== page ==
It is alright that you decided to take it slow this time around. It is more than understandable if you are afraid. But hey, do not be hard on yourself. It is the day to listen to The Beatles! “Hey Jude, you have found her, now go and get her. Remember to let her into your heart.”
Let us trace our steps back to the best of literature, our favorite books, and the unforgettable proposals they bought. But before that, could you do the heart of this blog a favor? Let your guard down, take a deep breath, and absorb the multiple emotion and discoveries to come your way!
1. We are still to find a book more comforting than Little Women.
In “Little Women” by Louisa May Alcott, Jo March rejects the marriage proposal from her lifelong friend Teddy and meets Professor Friedrich Bhaer, a German literary professor in New York. Professor Bhaer encourages Jo to pursue her writing seriously, and after the death of her younger sister Beth, he eventually wins her heart. He asks her, “Jo, I have nothing but love to give you. I came to see if you could accept it, and I waited to be sure I was more than just a friend. Am I? Can you make room in your heart for old Fritz?” To which Jo simply replied, “Oh yes.”
2. It is difficult to let Gone With The Wind slide when going over passionate proposals in the history of literature.
In “Gone With the Wind,” shortly after Scarlett’s husband passes away, Rhett Butler makes a proposal to her, but she rejects it due to being shocked and offended. Rhett then kisses her, and she agrees to the proposal. He says, “Promise to marry me when I return or, I swear to God, I won’t leave. I’ll stay here and play the guitar beneath your window every night, sing at the top of my voice, and tarnish your reputation, forcing you to marry me to protect it.”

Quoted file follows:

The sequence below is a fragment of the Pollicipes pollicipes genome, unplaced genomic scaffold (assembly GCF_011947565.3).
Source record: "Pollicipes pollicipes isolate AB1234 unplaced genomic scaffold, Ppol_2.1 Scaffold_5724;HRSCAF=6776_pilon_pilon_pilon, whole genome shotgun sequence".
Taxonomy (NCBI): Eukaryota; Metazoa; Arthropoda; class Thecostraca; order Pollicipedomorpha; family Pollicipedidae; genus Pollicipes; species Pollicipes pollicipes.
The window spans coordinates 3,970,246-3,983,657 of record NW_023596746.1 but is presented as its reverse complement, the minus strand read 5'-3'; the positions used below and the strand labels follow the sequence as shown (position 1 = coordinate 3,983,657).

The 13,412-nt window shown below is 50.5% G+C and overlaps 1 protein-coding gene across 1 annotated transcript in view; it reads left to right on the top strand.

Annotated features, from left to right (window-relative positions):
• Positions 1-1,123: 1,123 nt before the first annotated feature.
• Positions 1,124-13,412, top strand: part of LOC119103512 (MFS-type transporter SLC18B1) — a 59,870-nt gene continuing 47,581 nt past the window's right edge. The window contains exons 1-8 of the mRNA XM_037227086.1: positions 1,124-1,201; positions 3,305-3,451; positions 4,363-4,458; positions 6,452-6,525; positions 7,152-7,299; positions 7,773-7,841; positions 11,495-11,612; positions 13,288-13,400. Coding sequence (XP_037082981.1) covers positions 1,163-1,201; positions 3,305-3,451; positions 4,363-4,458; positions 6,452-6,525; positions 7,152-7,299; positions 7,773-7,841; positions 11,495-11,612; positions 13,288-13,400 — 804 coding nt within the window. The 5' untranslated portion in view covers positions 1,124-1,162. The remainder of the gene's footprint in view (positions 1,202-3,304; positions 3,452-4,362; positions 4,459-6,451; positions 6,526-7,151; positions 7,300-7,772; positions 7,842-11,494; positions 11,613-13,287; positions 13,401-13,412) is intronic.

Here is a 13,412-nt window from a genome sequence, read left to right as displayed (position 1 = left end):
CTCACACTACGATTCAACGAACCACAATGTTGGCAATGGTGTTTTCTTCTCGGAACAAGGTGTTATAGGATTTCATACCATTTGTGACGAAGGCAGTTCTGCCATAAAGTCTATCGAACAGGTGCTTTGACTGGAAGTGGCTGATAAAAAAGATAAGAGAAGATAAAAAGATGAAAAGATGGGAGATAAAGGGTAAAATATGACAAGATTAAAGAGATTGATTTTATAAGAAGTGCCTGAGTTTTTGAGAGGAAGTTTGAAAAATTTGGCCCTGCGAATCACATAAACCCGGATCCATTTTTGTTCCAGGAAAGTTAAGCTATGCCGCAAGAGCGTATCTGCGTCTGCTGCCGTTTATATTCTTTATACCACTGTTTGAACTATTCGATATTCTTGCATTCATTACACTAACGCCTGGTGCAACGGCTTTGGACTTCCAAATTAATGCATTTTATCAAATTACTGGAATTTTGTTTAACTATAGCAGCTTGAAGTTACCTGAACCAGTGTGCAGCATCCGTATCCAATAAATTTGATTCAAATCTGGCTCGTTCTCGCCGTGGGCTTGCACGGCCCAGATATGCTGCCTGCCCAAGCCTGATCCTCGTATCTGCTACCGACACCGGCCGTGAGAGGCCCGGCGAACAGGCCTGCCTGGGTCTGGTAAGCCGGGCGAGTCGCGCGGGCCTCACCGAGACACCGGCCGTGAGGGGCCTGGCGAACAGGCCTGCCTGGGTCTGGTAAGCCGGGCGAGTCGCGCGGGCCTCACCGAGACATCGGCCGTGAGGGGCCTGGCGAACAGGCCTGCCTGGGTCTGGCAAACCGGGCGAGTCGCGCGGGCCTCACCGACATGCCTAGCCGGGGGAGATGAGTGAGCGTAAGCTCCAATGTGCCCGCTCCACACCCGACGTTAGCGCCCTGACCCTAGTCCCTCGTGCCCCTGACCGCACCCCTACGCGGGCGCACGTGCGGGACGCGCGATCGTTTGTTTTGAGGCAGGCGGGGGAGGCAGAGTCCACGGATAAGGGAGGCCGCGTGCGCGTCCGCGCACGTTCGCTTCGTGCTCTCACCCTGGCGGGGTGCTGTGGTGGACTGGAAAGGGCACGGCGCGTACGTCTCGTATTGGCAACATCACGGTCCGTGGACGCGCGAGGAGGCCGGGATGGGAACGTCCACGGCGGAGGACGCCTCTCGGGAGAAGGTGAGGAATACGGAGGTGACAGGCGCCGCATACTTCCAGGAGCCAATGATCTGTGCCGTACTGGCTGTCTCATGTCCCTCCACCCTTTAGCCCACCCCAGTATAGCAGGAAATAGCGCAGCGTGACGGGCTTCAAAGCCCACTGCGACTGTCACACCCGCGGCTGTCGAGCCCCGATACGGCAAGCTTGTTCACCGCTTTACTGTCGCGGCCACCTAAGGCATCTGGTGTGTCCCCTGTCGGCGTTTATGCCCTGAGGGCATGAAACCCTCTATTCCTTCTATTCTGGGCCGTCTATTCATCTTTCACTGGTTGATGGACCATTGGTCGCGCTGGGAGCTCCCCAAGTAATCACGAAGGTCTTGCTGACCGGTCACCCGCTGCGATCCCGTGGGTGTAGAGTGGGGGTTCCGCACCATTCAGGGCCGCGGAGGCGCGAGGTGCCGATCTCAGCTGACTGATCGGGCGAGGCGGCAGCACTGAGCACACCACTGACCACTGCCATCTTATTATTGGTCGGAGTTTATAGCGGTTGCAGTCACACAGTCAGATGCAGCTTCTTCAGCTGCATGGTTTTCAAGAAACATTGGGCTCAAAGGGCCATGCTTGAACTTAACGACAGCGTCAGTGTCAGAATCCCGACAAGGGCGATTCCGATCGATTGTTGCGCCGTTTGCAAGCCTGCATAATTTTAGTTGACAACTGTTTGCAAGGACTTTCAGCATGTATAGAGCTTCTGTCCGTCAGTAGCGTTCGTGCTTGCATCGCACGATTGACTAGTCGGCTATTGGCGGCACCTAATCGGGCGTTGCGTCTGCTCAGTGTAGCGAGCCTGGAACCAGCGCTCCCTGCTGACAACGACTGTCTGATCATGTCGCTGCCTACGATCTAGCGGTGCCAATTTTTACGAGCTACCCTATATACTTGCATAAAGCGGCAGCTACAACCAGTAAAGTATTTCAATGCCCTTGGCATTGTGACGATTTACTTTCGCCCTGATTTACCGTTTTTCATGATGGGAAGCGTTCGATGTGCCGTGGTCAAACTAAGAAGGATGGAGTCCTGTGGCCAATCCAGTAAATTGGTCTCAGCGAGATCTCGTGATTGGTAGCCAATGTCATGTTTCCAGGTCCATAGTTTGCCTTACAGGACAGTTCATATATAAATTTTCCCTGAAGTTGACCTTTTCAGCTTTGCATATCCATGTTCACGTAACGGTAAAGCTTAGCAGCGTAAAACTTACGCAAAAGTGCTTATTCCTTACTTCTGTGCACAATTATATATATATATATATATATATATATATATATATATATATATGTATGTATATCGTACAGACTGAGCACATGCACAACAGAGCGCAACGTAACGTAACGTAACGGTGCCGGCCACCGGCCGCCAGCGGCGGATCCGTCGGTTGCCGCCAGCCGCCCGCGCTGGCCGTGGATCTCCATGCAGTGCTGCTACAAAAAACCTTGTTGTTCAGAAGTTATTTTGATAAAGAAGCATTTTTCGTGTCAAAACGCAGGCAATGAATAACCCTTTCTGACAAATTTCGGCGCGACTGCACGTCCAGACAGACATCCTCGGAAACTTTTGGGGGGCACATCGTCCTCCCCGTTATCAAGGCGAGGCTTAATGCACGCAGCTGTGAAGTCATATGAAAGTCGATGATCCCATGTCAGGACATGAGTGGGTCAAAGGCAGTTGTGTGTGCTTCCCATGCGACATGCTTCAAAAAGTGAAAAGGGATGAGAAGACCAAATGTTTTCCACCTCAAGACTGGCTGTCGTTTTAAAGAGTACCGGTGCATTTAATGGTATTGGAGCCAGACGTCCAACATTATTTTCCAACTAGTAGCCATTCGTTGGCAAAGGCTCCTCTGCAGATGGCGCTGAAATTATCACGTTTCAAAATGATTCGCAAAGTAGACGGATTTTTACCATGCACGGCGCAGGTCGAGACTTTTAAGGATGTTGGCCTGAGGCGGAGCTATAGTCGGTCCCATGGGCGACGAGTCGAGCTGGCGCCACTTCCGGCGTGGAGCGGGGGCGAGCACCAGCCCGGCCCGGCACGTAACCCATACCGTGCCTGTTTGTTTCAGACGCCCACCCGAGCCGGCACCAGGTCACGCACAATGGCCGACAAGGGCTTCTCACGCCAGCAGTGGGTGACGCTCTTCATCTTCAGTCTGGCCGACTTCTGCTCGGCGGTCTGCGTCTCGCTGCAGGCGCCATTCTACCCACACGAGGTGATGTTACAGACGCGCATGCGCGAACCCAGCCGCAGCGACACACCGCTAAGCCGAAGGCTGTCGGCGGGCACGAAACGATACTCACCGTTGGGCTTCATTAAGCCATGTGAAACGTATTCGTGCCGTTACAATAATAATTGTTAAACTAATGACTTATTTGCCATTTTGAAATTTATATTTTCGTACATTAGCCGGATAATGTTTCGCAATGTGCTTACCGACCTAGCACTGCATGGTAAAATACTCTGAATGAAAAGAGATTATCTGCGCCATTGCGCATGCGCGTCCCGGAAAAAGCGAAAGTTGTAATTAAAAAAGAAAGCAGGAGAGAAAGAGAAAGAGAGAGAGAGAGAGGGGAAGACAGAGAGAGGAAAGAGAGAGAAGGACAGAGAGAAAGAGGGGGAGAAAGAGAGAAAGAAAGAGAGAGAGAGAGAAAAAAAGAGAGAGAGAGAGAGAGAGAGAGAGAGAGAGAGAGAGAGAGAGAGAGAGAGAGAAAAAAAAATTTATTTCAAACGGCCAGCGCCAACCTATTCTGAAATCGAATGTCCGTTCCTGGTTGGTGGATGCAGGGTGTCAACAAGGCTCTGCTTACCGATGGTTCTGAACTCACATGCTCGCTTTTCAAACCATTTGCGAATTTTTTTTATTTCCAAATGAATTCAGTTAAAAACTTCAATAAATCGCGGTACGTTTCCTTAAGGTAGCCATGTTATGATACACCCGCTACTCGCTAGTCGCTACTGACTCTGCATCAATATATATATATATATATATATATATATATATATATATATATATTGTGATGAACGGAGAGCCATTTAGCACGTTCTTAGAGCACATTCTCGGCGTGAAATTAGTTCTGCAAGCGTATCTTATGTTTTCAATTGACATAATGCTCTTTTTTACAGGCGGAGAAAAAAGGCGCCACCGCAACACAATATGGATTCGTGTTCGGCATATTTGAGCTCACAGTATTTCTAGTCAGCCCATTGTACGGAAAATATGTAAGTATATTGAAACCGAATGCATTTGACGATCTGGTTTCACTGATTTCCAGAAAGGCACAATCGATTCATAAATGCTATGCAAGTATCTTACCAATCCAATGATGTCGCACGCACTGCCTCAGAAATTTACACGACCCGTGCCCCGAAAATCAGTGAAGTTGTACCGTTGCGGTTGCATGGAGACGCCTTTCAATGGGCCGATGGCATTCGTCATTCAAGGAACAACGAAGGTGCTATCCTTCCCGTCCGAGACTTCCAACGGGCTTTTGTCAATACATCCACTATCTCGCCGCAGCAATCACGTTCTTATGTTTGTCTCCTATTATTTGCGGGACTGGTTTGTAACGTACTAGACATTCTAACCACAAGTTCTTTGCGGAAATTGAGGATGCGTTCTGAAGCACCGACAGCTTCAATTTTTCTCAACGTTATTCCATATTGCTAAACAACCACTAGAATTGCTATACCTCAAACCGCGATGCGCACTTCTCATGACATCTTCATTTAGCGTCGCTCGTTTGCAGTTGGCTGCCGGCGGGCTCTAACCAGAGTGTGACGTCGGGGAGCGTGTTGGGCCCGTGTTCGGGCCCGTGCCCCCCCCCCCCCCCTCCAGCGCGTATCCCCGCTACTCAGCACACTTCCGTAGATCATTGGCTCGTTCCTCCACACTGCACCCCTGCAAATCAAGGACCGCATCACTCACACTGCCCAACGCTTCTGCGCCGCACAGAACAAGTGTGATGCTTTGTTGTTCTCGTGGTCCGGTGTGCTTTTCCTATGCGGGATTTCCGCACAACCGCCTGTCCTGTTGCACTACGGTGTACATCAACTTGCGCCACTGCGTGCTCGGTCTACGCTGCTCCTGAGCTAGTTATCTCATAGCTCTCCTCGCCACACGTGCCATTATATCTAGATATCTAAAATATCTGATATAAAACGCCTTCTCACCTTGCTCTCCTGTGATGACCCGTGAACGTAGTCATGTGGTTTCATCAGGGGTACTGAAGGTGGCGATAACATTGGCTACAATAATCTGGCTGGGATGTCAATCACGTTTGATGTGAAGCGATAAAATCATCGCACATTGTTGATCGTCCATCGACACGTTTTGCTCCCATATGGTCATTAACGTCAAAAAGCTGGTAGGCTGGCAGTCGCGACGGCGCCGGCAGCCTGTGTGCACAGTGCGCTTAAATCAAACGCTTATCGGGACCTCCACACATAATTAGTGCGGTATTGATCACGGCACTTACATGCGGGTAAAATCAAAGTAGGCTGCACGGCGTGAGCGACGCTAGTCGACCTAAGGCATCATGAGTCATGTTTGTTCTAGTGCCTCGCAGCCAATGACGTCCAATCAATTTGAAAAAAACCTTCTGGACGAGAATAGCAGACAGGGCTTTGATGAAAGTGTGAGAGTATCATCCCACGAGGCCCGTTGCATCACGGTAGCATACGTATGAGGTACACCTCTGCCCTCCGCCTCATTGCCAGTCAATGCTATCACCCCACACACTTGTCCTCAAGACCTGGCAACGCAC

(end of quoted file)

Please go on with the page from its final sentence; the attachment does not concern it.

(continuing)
3. How about a proposal grounded in realism, grounded conversation, and poetic simplicity? Trust Charlotte Bronte to bring out all these qualities!
In “Jane Eyre,” Mr. Rochester and Jane Eyre go through two marriage proposals before finally getting married. The first proposal is more romantic but also questionable, as Mr. Rochester has a secret he is hiding. He says to Jane, “Come to me, Jane, let us clarify and understand each other.” But Jane replies, “I will never come to your side again. I’ve been pulled away and cannot return.” Mr. Rochester then states, “But Jane, I call you my wife, you are the only one I want to marry.” Jane remains silent, thinking he was mocking her. Mr. Rochester then says, “Come, Jane, come here.” Jane responds, “Your bride is standing between us.” He stands up and quickly reaches her, saying “My bride is here because my equal is here and my match. Jane, will you marry me?”
The more open the horizons of the mind, the more is a sense of fearlessness within it to experiment with knowledge that gets followed by being able to let, effortlessly, the colors of growth, experiences, and adventures swim across and eventually dive into a rainbow and its transient energies.
Set your love free! Tell them you love them. Begin the journey your heart belongs to! The free art of love in a deep-seated sense of belongingness stops you from looking for signs that you eventually assume the universe will comply with. Give your heart a chance, and let your love grow through illimitable interpretations and nature at its wildest.
Happy Propose day!